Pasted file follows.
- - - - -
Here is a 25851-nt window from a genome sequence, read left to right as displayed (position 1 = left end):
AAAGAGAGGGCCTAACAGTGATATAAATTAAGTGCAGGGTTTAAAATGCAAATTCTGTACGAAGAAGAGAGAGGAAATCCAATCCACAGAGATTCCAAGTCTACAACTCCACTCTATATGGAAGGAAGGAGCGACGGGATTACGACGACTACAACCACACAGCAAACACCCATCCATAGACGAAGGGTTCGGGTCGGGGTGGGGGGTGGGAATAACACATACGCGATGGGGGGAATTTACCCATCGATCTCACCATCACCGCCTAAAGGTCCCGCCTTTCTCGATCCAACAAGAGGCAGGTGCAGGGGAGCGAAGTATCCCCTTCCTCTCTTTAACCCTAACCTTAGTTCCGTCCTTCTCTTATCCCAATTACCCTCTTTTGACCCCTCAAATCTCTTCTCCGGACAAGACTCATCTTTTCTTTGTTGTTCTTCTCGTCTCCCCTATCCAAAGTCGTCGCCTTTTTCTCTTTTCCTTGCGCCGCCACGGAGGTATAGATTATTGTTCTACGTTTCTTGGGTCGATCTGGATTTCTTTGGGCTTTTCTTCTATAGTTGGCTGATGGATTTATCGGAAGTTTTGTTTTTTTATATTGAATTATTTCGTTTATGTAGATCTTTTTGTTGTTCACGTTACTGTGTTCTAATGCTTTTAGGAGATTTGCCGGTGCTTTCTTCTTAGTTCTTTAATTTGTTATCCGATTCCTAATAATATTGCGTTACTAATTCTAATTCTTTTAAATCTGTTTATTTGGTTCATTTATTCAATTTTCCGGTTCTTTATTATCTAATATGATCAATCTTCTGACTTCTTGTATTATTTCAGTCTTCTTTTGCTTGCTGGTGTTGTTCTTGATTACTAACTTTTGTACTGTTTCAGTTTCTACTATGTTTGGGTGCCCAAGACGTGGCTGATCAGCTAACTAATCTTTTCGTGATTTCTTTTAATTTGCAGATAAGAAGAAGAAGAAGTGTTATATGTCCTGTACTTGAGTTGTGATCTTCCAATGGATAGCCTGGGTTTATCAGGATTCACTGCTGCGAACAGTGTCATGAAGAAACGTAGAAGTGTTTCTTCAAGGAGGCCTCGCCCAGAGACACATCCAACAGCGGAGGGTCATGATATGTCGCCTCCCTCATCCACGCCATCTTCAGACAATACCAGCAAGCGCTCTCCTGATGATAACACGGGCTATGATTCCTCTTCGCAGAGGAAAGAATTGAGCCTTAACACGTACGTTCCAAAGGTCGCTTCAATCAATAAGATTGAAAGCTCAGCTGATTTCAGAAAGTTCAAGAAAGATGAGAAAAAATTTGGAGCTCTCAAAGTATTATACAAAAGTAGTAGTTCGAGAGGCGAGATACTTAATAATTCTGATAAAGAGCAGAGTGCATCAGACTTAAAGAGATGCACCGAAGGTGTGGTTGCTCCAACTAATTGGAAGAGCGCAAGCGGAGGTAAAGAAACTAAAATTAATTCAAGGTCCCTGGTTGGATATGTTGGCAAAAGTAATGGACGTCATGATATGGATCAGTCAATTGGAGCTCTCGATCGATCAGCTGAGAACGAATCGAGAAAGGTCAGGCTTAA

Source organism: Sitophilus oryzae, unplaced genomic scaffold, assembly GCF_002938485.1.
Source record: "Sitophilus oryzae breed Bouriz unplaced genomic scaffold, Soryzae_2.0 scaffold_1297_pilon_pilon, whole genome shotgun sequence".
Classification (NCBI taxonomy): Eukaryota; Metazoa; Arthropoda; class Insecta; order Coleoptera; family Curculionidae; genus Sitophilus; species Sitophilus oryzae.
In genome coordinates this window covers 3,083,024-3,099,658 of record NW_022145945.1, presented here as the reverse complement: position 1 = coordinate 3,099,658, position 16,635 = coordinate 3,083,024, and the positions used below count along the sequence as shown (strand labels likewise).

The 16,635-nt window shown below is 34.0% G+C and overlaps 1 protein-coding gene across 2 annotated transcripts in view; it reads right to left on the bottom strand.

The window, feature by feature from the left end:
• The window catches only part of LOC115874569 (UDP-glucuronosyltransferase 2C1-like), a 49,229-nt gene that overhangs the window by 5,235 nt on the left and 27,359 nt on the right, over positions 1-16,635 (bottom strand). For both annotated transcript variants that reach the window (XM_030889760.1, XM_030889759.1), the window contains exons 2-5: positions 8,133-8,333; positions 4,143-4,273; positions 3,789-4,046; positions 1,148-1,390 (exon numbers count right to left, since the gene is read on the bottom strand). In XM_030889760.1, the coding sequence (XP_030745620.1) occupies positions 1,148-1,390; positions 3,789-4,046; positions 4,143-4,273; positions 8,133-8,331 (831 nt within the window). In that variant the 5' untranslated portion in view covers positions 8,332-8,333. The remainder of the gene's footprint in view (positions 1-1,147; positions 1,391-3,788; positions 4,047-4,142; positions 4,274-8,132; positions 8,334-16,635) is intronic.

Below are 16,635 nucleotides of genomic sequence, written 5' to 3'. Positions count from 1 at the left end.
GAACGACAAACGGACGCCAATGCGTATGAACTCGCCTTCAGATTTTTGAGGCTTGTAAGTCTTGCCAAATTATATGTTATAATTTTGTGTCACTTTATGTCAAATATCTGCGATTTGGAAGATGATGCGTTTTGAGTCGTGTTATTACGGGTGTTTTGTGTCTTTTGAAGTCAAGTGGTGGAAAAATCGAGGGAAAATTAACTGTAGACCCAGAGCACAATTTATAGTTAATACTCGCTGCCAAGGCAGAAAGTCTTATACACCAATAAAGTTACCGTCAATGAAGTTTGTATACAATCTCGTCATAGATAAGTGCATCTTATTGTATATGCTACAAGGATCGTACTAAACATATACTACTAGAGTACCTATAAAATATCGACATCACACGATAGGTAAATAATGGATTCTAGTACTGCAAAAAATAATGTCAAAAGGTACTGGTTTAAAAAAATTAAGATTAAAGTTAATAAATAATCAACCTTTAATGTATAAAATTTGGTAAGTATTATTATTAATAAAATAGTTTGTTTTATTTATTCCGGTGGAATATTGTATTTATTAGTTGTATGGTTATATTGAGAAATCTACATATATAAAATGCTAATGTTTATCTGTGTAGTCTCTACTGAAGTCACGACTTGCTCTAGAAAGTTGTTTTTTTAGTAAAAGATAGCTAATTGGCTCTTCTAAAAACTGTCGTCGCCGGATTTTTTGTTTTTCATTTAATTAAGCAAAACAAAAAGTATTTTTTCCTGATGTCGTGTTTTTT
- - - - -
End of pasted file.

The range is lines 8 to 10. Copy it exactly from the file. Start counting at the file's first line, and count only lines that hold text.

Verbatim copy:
The window, feature by feature from the left end:
• The window catches only part of LOC115874569 (UDP-glucuronosyltransferase 2C1-like), a 49,229-nt gene that overhangs the window by 5,235 nt on the left and 27,359 nt on the right, over positions 1-16,635 (bottom strand). For both annotated transcript variants that reach the window (XM_030889760.1, XM_030889759.1), the window contains exons 2-5: positions 8,133-8,333; positions 4,143-4,273; positions 3,789-4,046; positions 1,148-1,390 (exon numbers count right to left, since the gene is read on the bottom strand). In XM_030889760.1, the coding sequence (XP_030745620.1) occupies positions 1,148-1,390; positions 3,789-4,046; positions 4,143-4,273; positions 8,133-8,331 (831 nt within the window). In that variant the 5' untranslated portion in view covers positions 8,332-8,333. The remainder of the gene's footprint in view (positions 1-1,147; positions 1,391-3,788; positions 4,047-4,142; positions 4,274-8,132; positions 8,334-16,635) is intronic.

Below are 16,635 nucleotides of genomic sequence, written 5' to 3'. Positions count from 1 at the left end.